A Tour of Landmark Space’s Modern London Office
Serviced office provider Landmark Space recently hired interior design firm Design Command and architectural firm Garnett Netherwood Architects to design their new workspace, located near London’s Oxford Street.
“The sites are open plan to maximise space, light and flow of movement – enhancing the atmosphere within each site. To differentiate between work spaces, colour palettes are used to divide the space into specific zones for designated tasks. Some work spaces are for focussed, quiet tasks where concentration is essential. Other work spaces are for team discussions and collaborative production. Therefore, some spaces are a relaxed more informal setting while others are more formal and private. The reception is the welcoming zone therefore lighter, more reflective materials are used to enhance the light and create a bright, open environment. Meeting rooms are a more formal setting used for impressing clients. A more muted, richer palette of colours are used – rich tan leathers and luxurious dark blues with metallic extravagant wallpaper. The social zone is designed to mimic a hospitality space. It was designed to be a light and inspiring space using a light backdrop and injections of intense colours: Orange – is associated with enthusiasm and warmth. It is thought of as an optimistic and extroverted colour, this was used on site to encourage communication and collaboration.Teal – is thought to have tranquil and stability as its colour properties, evoking restfulness and balance. By combining these two colours into the concept, we have created a scheme that enables clients to work together and relax simultaneously in the break out social space. This zone should be more calming, the colours and tones should be more muted to create a peaceful setting. Darker tones are used as they are thought to channel and focus the mind,” says Design Command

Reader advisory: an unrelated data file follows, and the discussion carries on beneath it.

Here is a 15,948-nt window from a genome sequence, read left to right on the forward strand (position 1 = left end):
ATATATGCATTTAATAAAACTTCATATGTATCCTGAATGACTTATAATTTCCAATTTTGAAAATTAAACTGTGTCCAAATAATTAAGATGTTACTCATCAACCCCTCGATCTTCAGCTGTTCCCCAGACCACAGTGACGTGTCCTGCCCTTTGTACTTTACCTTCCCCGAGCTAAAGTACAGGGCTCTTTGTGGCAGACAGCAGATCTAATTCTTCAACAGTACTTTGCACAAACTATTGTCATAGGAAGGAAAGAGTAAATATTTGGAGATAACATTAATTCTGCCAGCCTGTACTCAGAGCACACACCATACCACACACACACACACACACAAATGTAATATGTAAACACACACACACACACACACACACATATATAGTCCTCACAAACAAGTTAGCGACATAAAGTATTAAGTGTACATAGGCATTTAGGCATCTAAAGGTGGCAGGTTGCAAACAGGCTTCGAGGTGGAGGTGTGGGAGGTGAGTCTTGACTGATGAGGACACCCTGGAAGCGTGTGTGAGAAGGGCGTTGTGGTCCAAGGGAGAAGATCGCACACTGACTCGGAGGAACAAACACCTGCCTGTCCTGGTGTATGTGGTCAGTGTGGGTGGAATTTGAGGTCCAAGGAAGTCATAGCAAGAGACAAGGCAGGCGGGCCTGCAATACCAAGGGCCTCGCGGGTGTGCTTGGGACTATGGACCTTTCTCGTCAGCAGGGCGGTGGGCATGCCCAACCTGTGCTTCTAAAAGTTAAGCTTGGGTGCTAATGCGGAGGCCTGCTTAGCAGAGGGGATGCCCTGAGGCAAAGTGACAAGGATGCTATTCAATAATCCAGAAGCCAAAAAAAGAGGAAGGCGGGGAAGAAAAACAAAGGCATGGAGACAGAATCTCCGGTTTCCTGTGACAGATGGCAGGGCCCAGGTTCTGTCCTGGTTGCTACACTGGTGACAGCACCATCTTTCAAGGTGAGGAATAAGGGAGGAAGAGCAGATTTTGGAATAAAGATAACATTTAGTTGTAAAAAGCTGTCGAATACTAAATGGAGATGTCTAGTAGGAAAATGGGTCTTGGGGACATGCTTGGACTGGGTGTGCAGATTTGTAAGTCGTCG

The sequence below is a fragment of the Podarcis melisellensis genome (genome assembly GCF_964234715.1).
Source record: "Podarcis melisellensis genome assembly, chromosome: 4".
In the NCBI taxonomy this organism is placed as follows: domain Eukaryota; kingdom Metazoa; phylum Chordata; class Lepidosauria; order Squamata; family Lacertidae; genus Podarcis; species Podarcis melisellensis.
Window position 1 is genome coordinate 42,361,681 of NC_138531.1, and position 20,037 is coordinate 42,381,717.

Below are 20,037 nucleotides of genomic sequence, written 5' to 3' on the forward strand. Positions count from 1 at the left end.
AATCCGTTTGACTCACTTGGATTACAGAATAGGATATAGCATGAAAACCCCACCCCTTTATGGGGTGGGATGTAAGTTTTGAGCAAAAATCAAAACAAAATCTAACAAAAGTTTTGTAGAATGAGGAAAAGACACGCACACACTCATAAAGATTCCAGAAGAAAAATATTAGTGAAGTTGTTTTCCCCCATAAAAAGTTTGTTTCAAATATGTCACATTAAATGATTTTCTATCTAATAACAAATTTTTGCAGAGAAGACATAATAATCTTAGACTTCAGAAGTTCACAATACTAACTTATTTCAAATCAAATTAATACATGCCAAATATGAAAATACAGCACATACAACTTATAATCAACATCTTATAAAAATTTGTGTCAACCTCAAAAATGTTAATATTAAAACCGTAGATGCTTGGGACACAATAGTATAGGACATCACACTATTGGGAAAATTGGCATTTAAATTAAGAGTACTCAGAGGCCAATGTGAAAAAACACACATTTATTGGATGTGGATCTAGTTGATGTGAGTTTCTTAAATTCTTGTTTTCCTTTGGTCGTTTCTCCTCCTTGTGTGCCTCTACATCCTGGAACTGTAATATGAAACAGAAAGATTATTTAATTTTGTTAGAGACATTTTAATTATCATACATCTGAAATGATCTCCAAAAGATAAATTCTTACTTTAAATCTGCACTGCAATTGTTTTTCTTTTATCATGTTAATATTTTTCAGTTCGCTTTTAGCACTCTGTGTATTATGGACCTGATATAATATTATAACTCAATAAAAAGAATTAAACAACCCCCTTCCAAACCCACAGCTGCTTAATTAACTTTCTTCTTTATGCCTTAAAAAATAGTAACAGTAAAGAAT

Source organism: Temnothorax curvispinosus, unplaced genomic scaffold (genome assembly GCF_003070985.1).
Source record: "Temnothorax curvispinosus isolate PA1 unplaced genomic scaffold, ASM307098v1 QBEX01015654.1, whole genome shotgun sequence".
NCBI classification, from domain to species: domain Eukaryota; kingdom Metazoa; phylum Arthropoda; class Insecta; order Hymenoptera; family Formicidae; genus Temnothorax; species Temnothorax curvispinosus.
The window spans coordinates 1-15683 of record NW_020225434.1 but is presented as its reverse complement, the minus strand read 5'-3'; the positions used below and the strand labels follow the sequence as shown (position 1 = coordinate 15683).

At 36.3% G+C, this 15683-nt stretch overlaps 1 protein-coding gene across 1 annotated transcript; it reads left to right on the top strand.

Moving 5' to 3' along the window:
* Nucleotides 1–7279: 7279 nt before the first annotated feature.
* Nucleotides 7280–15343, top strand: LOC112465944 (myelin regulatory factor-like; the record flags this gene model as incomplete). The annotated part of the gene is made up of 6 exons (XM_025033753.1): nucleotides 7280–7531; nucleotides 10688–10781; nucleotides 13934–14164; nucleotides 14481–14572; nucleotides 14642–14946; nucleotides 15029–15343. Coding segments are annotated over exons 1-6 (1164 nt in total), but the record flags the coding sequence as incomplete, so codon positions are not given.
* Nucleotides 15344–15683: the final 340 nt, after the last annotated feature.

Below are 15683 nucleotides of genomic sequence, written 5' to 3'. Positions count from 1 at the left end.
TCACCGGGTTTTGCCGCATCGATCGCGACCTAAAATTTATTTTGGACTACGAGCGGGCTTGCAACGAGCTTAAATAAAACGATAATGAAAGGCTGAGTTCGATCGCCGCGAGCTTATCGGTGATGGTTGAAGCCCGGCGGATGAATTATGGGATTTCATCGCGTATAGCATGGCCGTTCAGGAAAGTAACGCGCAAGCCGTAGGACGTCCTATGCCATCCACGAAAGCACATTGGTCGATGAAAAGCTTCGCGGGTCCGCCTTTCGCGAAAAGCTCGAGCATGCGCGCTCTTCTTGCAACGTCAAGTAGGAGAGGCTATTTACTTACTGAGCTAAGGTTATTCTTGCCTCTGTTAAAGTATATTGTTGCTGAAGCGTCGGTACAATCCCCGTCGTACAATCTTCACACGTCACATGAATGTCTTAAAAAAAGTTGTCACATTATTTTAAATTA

- Location: London, England
- Date completed: March 2019
- Design: Design Command
- Architecture: Garnett Netherwood Architects
- Photos: Richard Townshend